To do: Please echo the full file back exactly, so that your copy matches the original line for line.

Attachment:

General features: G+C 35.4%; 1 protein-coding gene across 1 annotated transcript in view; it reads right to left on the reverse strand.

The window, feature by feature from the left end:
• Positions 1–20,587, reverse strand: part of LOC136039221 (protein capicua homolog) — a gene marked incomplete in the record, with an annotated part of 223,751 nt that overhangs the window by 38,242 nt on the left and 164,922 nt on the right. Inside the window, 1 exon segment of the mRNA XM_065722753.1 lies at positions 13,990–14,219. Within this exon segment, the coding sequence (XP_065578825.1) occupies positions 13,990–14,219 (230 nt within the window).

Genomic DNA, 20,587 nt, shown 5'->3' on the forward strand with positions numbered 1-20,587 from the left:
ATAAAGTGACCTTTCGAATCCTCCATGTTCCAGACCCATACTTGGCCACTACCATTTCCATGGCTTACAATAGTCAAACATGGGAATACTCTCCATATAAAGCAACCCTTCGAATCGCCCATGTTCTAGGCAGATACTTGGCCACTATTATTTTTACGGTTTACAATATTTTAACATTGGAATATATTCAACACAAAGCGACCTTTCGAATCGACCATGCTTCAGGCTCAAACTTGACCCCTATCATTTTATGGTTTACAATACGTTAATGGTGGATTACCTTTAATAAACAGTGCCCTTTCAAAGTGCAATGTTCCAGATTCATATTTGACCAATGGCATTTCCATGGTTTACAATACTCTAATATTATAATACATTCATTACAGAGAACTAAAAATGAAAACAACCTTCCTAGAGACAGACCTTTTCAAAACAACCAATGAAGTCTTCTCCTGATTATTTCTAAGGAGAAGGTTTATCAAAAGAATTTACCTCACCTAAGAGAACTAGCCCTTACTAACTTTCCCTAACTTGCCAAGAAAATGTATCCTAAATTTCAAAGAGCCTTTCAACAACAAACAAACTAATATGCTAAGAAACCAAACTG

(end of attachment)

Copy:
General features: G+C 35.4%; 1 protein-coding gene across 1 annotated transcript in view; it reads right to left on the reverse strand.

The window, feature by feature from the left end:
• Positions 1–20,587, reverse strand: part of LOC136039221 (protein capicua homolog) — a gene marked incomplete in the record, with an annotated part of 223,751 nt that overhangs the window by 38,242 nt on the left and 164,922 nt on the right. Inside the window, 1 exon segment of the mRNA XM_065722753.1 lies at positions 13,990–14,219. Within this exon segment, the coding sequence (XP_065578825.1) occupies positions 13,990–14,219 (230 nt within the window).

Genomic DNA, 20,587 nt, shown 5'->3' on the forward strand with positions numbered 1-20,587 from the left:
ATAAAGTGACCTTTCGAATCCTCCATGTTCCAGACCCATACTTGGCCACTACCATTTCCATGGCTTACAATAGTCAAACATGGGAATACTCTCCATATAAAGCAACCCTTCGAATCGCCCATGTTCTAGGCAGATACTTGGCCACTATTATTTTTACGGTTTACAATATTTTAACATTGGAATATATTCAACACAAAGCGACCTTTCGAATCGACCATGCTTCAGGCTCAAACTTGACCCCTATCATTTTATGGTTTACAATACGTTAATGGTGGATTACCTTTAATAAACAGTGCCCTTTCAAAGTGCAATGTTCCAGATTCATATTTGACCAATGGCATTTCCATGGTTTACAATACTCTAATATTATAATACATTCATTACAGAGAACTAAAAATGAAAACAACCTTCCTAGAGACAGACCTTTTCAAAACAACCAATGAAGTCTTCTCCTGATTATTTCTAAGGAGAAGGTTTATCAAAAGAATTTACCTCACCTAAGAGAACTAGCCCTTACTAACTTTCCCTAACTTGCCAAGAAAATGTATCCTAAATTTCAAAGAGCCTTTCAACAACAAACAAACTAATATGCTAAGAAACCAAACTG